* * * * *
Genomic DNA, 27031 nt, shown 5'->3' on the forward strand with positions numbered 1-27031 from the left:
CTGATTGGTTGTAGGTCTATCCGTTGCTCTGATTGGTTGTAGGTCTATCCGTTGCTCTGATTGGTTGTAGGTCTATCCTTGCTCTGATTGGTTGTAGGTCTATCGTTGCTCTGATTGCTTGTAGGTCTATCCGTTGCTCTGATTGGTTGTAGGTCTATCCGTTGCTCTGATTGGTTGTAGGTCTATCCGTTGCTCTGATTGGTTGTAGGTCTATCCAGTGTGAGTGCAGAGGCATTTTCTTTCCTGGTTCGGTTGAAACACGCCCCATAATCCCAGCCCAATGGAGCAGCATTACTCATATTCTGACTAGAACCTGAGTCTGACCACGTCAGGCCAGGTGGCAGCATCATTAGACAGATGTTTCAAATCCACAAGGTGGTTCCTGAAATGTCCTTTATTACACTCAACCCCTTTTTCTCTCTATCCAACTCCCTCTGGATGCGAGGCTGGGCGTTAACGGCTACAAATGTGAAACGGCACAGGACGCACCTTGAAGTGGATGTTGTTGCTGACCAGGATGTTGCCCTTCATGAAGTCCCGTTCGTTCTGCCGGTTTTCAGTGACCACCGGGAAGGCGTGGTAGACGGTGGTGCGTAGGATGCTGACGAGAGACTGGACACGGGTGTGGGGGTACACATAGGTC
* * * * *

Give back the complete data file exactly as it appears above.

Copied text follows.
Genomic DNA, 27031 nt, shown 5'->3' on the forward strand with positions numbered 1-27031 from the left:
CTGATTGGTTGTAGGTCTATCCGTTGCTCTGATTGGTTGTAGGTCTATCCGTTGCTCTGATTGGTTGTAGGTCTATCCTTGCTCTGATTGGTTGTAGGTCTATCGTTGCTCTGATTGCTTGTAGGTCTATCCGTTGCTCTGATTGGTTGTAGGTCTATCCGTTGCTCTGATTGGTTGTAGGTCTATCCGTTGCTCTGATTGGTTGTAGGTCTATCCAGTGTGAGTGCAGAGGCATTTTCTTTCCTGGTTCGGTTGAAACACGCCCCATAATCCCAGCCCAATGGAGCAGCATTACTCATATTCTGACTAGAACCTGAGTCTGACCACGTCAGGCCAGGTGGCAGCATCATTAGACAGATGTTTCAAATCCACAAGGTGGTTCCTGAAATGTCCTTTATTACACTCAACCCCTTTTTCTCTCTATCCAACTCCCTCTGGATGCGAGGCTGGGCGTTAACGGCTACAAATGTGAAACGGCACAGGACGCACCTTGAAGTGGATGTTGTTGCTGACCAGGATGTTGCCCTTCATGAAGTCCCGTTCGTTCTGCCGGTTTTCAGTGACCACCGGGAAGGCGTGGTAGACGGTGGTGCGTAGGATGCTGACGAGAGACTGGACACGGGTGTGGGGGTACACATAGGTC